Cannabis Research for PTSD in America:

Challenges and Opportunities

Cannabis, also known as marijuana, is a plant that contains various compounds, such as tetrahydrocannabinol (THC) and cannabidiol (CBD), that can affect the brain and body in different ways. Cannabis has been used for medical and recreational purposes for centuries, but its legal status and scientific evidence remain controversial and inconsistent. In the United States, cannabis is classified as a Schedule I drug under federal law, meaning that it has no accepted medical use and a high potential for abuse. However, 37 states and the District of Columbia have legalized cannabis for medical or recreational use, creating a complex and conflicting policy landscape.

One of the potential medical uses of cannabis that has attracted considerable interest and attention is the treatment of post-traumatic stress disorder (PTSD), a mental health condition that can develop after experiencing or witnessing a traumatic event, such as war, violence, abuse, or natural disasters. PTSD can cause symptoms such as intrusive memories, nightmares, flashbacks, avoidance of reminders, negative mood and thoughts, hyperarousal, and impaired functioning. PTSD affects approximately 8 to 9% of individuals in their lifetime and is overrepresented in the veteran population.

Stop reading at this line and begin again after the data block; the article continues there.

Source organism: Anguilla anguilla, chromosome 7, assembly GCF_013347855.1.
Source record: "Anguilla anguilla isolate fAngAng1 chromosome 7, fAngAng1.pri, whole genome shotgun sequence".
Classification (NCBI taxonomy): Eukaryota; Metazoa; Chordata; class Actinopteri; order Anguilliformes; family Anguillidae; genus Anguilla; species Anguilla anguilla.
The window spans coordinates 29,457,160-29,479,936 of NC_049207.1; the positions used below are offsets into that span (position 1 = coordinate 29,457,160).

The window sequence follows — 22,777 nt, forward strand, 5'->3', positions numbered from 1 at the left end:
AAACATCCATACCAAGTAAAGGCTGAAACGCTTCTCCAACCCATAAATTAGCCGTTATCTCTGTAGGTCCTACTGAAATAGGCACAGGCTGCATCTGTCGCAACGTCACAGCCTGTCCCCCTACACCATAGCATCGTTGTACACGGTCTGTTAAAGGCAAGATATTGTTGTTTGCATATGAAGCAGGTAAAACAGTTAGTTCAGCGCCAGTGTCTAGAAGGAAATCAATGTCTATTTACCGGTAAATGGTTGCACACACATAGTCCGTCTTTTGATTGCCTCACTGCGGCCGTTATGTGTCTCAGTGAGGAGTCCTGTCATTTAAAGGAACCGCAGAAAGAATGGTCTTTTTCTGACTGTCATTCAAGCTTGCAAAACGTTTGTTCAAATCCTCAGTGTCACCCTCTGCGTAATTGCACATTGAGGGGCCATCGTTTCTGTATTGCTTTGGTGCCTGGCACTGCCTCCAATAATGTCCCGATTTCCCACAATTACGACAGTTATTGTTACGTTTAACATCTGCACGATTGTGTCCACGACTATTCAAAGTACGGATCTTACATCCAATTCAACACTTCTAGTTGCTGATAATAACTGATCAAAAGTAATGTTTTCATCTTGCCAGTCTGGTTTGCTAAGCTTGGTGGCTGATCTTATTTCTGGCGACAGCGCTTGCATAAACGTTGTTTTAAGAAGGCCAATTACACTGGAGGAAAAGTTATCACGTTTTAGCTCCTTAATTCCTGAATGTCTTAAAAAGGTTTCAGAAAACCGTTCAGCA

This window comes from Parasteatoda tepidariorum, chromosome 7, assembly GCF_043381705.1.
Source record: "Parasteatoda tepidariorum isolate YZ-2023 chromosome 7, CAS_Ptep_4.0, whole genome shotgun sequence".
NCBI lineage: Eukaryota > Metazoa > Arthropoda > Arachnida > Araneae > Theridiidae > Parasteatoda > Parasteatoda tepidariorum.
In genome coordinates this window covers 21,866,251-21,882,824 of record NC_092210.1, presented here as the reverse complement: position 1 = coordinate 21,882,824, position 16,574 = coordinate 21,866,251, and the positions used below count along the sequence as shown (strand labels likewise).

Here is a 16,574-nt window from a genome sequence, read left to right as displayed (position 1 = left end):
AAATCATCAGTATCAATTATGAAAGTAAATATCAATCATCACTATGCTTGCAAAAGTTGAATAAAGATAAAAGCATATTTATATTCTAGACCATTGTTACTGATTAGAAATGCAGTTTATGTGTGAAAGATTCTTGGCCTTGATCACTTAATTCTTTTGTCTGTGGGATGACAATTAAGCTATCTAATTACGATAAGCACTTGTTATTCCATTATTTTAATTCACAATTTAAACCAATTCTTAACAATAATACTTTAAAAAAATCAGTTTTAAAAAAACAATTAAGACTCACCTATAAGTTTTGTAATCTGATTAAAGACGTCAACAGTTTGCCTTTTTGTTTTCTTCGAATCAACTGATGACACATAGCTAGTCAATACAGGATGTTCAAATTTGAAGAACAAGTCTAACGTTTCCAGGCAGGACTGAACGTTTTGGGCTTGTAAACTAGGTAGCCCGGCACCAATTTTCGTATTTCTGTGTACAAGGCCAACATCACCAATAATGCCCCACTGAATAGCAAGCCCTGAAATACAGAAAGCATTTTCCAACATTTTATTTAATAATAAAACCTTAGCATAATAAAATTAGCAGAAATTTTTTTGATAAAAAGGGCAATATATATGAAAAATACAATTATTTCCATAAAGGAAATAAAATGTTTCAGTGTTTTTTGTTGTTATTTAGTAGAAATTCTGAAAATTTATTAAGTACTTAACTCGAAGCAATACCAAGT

Many people with PTSD use cannabis to cope with their symptoms, either with or without a medical recommendation. Some studies have suggested that cannabis may have beneficial effects on PTSD symptoms, such as reducing anxiety, improving sleep quality, and enhancing mood. However, other studies have indicated that cannabis may have no benefits or even harmful effects on PTSD outcomes, such as worsening memory, increasing depression, and impairing treatment response ⁵⁶. The National Academies of Sciences, Engineering and Medicine’s report on the Health Effects of Cannabis and Cannabinoids found strong evidence in support of the use of cannabinoids for chemotherapy-induced nausea and vomiting as well as pain, but limited evidence for other conditions, including PTSD.